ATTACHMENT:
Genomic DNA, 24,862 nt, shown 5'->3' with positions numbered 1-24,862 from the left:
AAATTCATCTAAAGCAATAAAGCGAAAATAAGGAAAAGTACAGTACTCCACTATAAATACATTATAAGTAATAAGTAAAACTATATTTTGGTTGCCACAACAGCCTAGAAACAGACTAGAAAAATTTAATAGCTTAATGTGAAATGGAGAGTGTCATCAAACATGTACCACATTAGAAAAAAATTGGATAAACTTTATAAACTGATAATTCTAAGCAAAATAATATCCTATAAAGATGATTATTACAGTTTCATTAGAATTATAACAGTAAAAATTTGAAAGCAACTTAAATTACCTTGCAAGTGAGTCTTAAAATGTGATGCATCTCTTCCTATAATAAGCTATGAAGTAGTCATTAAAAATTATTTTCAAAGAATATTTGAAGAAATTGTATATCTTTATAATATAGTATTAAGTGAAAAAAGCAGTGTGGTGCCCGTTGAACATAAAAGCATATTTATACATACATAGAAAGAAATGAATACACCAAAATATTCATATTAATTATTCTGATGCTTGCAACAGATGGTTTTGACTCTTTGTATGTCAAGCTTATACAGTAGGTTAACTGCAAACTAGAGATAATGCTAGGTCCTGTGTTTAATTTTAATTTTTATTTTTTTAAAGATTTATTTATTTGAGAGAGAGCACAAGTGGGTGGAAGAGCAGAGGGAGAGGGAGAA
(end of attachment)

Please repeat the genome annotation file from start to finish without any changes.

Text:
Genomic DNA, 24,862 nt, shown 5'->3' with positions numbered 1-24,862 from the left:
AAATTCATCTAAAGCAATAAAGCGAAAATAAGGAAAAGTACAGTACTCCACTATAAATACATTATAAGTAATAAGTAAAACTATATTTTGGTTGCCACAACAGCCTAGAAACAGACTAGAAAAATTTAATAGCTTAATGTGAAATGGAGAGTGTCATCAAACATGTACCACATTAGAAAAAAATTGGATAAACTTTATAAACTGATAATTCTAAGCAAAATAATATCCTATAAAGATGATTATTACAGTTTCATTAGAATTATAACAGTAAAAATTTGAAAGCAACTTAAATTACCTTGCAAGTGAGTCTTAAAATGTGATGCATCTCTTCCTATAATAAGCTATGAAGTAGTCATTAAAAATTATTTTCAAAGAATATTTGAAGAAATTGTATATCTTTATAATATAGTATTAAGTGAAAAAAGCAGTGTGGTGCCCGTTGAACATAAAAGCATATTTATACATACATAGAAAGAAATGAATACACCAAAATATTCATATTAATTATTCTGATGCTTGCAACAGATGGTTTTGACTCTTTGTATGTCAAGCTTATACAGTAGGTTAACTGCAAACTAGAGATAATGCTAGGTCCTGTGTTTAATTTTAATTTTTATTTTTTTAAAGATTTATTTATTTGAGAGAGAGCACAAGTGGGTGGAAGAGCAGAGGGAGAGGGAGAA